The EDT procedure involved a knife incision along the inferior border of the pectoralis major muscle at the level of fourth or fifth intercostal space running from the border of the sternum to mid-axillary line. In our case, extension across the sternum to the right hemithorax was required for exposure of pleural, anterior, and mediastinal structures. Horizonal transection of the sternum during EDT required ligation of the internal mammary arteries, which lie approximately 1.57 ± 0.30 cm lateral from the right and 1.47 ± 0.30 cm lateral from the left of the sternal edge .
Bilateral transection of the internal mammary vessels proximal to the terminal bifurcation during an EDT interrupted the superiorly based blood supply of the both rectus abdominis muscles, precluding the possibility of a superiorly based rectus abdominis flap from either side for wound reconstruction (Figure 5). Therefore, we addressed the given limitations by utilizing a free flap reconstruction of the EDT wound. Because of the suitability with regards to its dimensions, proximity to the defect, and large caliber vascular pedicle, the rectus abdominis muscle was used as a free flap for wound reconstruction. The right internal mammary vessels proximal to the transection level were anastomosed to the deep inferior epigastric vessels (dominant pedicle) of the flap for perfusion.
In the event of rare EDT wound complication requiring reconstruction, the integrity and patency of the internal mammary vasculature must be carefully assessed for the potential use of rectus abdominis muscles as a pedicled flap. Nevertheless, the possibility of using the rectus abdominis flap based on the superior epigastric vasculature would be remote in most cases, other flaps such as pectoralis major and latissimus dorsi flaps will not reach to the wound and reconstructive surgery by using free tissue transfer would be required.
- Cothren CC, Moore EE: Emergency department thoracotomy for the critically injured patient: objectives, indications, and outcomes. World J Emerg Surg. 2006, 1: 4-10.1186/1749-7922-1-4.PubMed CentralView ArticlePubMedGoogle Scholar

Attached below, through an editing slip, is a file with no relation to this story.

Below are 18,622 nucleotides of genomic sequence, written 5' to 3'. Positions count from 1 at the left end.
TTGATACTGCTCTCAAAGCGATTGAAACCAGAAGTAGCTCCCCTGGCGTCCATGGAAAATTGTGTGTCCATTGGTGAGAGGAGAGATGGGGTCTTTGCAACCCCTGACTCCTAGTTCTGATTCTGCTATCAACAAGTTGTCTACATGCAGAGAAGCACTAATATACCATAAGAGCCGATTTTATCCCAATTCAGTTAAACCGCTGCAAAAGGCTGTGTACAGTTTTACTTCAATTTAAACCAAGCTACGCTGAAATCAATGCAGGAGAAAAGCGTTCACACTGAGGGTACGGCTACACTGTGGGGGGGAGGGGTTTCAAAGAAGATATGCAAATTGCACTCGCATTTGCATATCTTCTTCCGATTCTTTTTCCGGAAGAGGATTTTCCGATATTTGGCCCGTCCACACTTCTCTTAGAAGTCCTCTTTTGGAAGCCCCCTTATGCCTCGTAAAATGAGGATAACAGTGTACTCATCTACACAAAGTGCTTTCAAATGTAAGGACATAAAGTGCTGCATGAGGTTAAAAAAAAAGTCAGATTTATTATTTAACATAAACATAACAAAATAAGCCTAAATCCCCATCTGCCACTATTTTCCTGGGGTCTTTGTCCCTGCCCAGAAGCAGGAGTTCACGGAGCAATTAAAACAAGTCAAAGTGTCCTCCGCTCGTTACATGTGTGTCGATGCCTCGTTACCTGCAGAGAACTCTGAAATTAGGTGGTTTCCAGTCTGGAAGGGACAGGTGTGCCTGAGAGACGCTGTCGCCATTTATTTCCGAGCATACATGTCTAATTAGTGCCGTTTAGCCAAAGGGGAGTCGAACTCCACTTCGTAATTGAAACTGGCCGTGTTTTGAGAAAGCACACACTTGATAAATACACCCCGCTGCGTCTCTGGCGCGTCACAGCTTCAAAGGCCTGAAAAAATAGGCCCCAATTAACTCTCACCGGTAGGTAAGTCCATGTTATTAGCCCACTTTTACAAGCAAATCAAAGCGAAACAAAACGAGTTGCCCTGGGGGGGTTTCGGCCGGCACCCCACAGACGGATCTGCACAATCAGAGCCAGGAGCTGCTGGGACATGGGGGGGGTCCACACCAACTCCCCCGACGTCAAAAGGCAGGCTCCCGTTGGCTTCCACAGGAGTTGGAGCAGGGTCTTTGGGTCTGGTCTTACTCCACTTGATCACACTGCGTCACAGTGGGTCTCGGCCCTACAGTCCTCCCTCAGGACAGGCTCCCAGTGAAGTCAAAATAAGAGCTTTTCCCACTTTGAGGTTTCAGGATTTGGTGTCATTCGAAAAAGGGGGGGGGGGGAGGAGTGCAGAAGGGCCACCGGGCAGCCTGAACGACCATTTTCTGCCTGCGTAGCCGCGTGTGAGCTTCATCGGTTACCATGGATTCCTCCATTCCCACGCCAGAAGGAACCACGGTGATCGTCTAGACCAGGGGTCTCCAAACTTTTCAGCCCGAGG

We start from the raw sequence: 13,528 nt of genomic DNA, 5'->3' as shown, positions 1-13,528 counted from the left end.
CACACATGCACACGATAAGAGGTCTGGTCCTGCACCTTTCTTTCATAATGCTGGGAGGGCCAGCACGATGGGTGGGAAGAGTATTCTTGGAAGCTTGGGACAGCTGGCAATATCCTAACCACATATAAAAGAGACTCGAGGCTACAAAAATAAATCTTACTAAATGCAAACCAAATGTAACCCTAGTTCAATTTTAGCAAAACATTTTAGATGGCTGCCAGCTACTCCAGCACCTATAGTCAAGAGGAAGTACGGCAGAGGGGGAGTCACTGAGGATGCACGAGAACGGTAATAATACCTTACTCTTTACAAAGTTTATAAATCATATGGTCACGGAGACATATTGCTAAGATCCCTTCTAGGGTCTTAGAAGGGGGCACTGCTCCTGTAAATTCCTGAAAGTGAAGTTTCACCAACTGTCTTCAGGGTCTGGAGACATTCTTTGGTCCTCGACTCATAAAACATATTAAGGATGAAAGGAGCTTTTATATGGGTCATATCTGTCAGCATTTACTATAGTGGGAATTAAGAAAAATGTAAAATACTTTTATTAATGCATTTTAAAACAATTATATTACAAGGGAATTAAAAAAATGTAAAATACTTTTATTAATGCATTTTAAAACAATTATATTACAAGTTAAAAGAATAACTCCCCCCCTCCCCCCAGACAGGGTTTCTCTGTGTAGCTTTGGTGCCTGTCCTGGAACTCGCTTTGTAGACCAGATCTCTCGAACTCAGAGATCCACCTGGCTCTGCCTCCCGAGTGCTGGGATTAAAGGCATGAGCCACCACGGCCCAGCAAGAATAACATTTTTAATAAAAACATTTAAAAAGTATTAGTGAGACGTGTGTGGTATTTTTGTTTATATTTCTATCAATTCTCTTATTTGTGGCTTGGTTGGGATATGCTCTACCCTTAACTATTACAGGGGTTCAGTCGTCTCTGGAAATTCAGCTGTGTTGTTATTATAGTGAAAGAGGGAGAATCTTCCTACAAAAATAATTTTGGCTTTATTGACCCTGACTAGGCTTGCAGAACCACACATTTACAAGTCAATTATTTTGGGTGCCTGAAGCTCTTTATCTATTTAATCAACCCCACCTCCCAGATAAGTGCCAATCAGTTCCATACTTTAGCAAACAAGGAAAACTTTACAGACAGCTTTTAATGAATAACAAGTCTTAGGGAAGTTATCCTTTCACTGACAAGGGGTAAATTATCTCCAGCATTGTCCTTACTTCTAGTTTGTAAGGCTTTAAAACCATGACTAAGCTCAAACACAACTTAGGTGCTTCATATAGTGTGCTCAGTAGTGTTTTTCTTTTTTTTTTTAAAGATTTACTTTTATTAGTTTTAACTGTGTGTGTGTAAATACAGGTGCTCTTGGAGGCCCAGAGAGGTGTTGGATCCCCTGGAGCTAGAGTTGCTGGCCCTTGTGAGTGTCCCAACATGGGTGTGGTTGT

- Ninkovic MM, Schwabegger AH, Anderl H: Internal mammary vessels as a recipient site. Clin Plast Surg. 1998, 25: 213-221.PubMedGoogle Scholar
- Davison SP, Clemens MW, Armstrong D, Newton ED, Swartz W: Sternotomy wounds: Rectus flap versus modified pectoral reconstruction. Plast Reconstr Surg. 2007, 120: 929-34. 10.1097/01.prs.0000253443.09780.0f.View ArticlePubMedGoogle Scholar
- Roth DA: Thoracic and abdominal wall reconstruction. Grabb and Smith's Plastic Surgery. Edited by: Aston, SJ, Beasley RW, Thorne CHM. Philadelphia: Lippincott-Raven Publishers,1997:1023-1029.Google Scholar
- Williams PL, Warwick R, Dyson M, Bannister LH, eds: Angiology. Gray's Anatomy 37th edition. New York: Churchill livingstone;1989:754-755.Google Scholar
- Glassberg RM, Sussman SK, Glickstein MF: CT anatomy of the internal mammary vessels: importance in planning percutaneous transthoracic procedures. AJR Am J Roentgenol. 1990, 155: 397-400.View ArticlePubMedGoogle Scholar
This article is published under license to BioMed Central Ltd. This is an Open Access article distributed under the terms of the Creative Commons Attribution License (http://creativecommons.org/licenses/by/2.0), which permits unrestricted use, distribution, and reproduction in any medium, provided the original work is properly cited.